More art on fences, protest art this time, at Whiteinch Library. Glasgow’s cultural venues, including libraries, are slowly reopening. However, some appear to be threatened with permanent closure, Whiteinch being one of them. I say “appear” advisedly, because communication from the council and Glasgow Life, the organisation which runs cultural and sporting venues on its behalf, has been so appalling that it is hard to know what is going on. The local community is, quite rightly, very unhappy. I make no apology for the number of images in this gallery because I want to record them. I like the creative use of book covers, and if you look at them in any detail it might be useful to know that Susan Aitken is the Council Leader and Bridget McConnell is the Chief Executive of Glasgow Life. A numpty is a stupid or silly person.

The library sits across the road from Whiteinch Burgh Hall. It would be very sad to see it degenerate to the same state of dereliction.

I mentioned earlier, as I have done many times in the last year, how I have looked much more closely at my local area while walking around it again and again, and have tried to find ways of making it more interesting by recording details that I had previously missed, as well as Covid-specific rainbows, teddy bears, and graffiti art. Journalist Dani Garavelli recently wrote an interesting article in The Scotsman about this phenomenon and how other people have handled it. Walking back to happiness features, amongst others, Louise McVey, whose graffiti ceramics I have mentioned a couple of times, and the mystery granny who crocheted emojis and hung them on gates and railings. I really enjoyed reading it, and it gave me a few ideas.

Finally, a story about the kindness of strangers. My doorbell rang the other evening, and at the end of the path was an elegantly dressed young woman whom I did not recognise. She was clutching a bunch of white tulips and said “I’d like to give you these”. I must have looked nonplussed, so she explained that she had been given them, but she had a cat, and tulips are toxic for cats. She didn’t want to waste them so offered them to me! I’m not sure why she picked our house, but I’m glad she did – after thanking her profusely I have placed them in my kitchen window (which faces front) so that hopefully she can see them, though I still don’t know where she lives.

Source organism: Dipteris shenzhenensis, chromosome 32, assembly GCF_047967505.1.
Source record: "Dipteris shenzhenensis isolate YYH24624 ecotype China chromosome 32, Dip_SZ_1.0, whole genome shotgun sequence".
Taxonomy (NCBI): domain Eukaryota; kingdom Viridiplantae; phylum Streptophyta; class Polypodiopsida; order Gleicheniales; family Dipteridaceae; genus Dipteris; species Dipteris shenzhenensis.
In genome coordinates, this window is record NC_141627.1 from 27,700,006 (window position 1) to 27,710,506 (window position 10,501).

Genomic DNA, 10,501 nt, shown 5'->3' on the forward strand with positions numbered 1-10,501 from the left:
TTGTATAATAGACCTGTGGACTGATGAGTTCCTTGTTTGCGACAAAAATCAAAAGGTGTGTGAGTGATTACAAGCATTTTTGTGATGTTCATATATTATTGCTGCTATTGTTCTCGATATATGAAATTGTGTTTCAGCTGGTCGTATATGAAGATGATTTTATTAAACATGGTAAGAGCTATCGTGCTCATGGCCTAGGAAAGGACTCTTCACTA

And finally finally – I am finishing this post off on Tuesday, 1st June and can add the happy postscript that it was announced this afternoon that Glasgow is moving down to Level 2 on Saturday. We can now gallivant a bit further and maybe this will be reflected in my end of June post. Hooray!


  1. When I click to read the information panel “Victory and Defeat,” I get a message that the page can’t be found. Likewise for the picture of the replica panel.

    I couldn’t help noticing that the book cover for Nineteen Eighty-Four bears a little speech balloon saying “We did try to warn you.” In the past year, our world has unfortunately become more Nineteen Eighty-Four-ish than at any time in my life.


  2. Such an interesting post Anabel and upbeat despite the frustrations. So glad you are finally moving down to Level 2 and hope you can soon do your postponed trip! Love the photos of the swans and cygnets 🙂 What a lovely gesture too – the tulips look very pretty on your window sill.


  3. 1) I need to visit those heads. 2) Where would we be without libraries – but how do we get them to be used more? 3) Love the tulip episode! But being a suspicious southerner, I’d be looking for an ulterior motive!


    • 1. You do need to visit those heads! They are fabulous. 2. On the whole, politicians here are fairly supportive of libraries, which I can’t say is true of the U.K. govt, many of whom have probably never needed to rely on a public library in their lives. So I was surprised when this happened in Glasgow: I think it is covid desperation and a failing of the funding model (run by a sort of arms-length charity rather than directly council funded). I wish I knew the answer to your question! 3. No harm came of the tulip episode, and I have never seen the woman again so I still don’t know who she is.


  4. Very clever use of book covers in the protest to keep the library open. Glasgow must have a very unenlightened council to propose closing libraries.